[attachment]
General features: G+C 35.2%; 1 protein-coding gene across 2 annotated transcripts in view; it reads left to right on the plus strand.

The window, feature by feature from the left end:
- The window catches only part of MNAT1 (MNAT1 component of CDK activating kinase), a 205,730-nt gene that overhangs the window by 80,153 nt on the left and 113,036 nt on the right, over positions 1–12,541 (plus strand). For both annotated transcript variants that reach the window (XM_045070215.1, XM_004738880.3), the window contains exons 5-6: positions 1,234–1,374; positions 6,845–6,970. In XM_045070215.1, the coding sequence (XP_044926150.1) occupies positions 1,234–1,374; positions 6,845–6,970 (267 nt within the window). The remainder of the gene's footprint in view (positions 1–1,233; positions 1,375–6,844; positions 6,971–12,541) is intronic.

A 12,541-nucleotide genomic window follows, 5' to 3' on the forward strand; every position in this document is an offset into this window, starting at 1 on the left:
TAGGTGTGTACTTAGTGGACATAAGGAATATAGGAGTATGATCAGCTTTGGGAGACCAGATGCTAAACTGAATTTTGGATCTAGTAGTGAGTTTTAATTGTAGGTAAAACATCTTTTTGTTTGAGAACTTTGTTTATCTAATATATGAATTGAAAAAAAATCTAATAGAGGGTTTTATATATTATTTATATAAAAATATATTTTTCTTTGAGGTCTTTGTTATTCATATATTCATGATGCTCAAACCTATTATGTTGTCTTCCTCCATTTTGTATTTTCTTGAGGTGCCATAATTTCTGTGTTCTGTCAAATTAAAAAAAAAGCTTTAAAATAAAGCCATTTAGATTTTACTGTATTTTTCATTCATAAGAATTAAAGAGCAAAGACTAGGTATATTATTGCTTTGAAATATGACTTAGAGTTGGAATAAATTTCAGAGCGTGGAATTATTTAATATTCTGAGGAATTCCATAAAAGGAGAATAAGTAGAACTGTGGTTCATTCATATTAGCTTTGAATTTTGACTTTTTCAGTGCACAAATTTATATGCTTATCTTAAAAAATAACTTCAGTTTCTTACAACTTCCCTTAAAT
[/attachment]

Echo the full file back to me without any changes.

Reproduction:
General features: G+C 35.2%; 1 protein-coding gene across 2 annotated transcripts in view; it reads left to right on the plus strand.

The window, feature by feature from the left end:
- The window catches only part of MNAT1 (MNAT1 component of CDK activating kinase), a 205,730-nt gene that overhangs the window by 80,153 nt on the left and 113,036 nt on the right, over positions 1–12,541 (plus strand). For both annotated transcript variants that reach the window (XM_045070215.1, XM_004738880.3), the window contains exons 5-6: positions 1,234–1,374; positions 6,845–6,970. In XM_045070215.1, the coding sequence (XP_044926150.1) occupies positions 1,234–1,374; positions 6,845–6,970 (267 nt within the window). The remainder of the gene's footprint in view (positions 1–1,233; positions 1,375–6,844; positions 6,971–12,541) is intronic.

A 12,541-nucleotide genomic window follows, 5' to 3' on the forward strand; every position in this document is an offset into this window, starting at 1 on the left:
TAGGTGTGTACTTAGTGGACATAAGGAATATAGGAGTATGATCAGCTTTGGGAGACCAGATGCTAAACTGAATTTTGGATCTAGTAGTGAGTTTTAATTGTAGGTAAAACATCTTTTTGTTTGAGAACTTTGTTTATCTAATATATGAATTGAAAAAAAATCTAATAGAGGGTTTTATATATTATTTATATAAAAATATATTTTTCTTTGAGGTCTTTGTTATTCATATATTCATGATGCTCAAACCTATTATGTTGTCTTCCTCCATTTTGTATTTTCTTGAGGTGCCATAATTTCTGTGTTCTGTCAAATTAAAAAAAAAGCTTTAAAATAAAGCCATTTAGATTTTACTGTATTTTTCATTCATAAGAATTAAAGAGCAAAGACTAGGTATATTATTGCTTTGAAATATGACTTAGAGTTGGAATAAATTTCAGAGCGTGGAATTATTTAATATTCTGAGGAATTCCATAAAAGGAGAATAAGTAGAACTGTGGTTCATTCATATTAGCTTTGAATTTTGACTTTTTCAGTGCACAAATTTATATGCTTATCTTAAAAAATAACTTCAGTTTCTTACAACTTCCCTTAAAT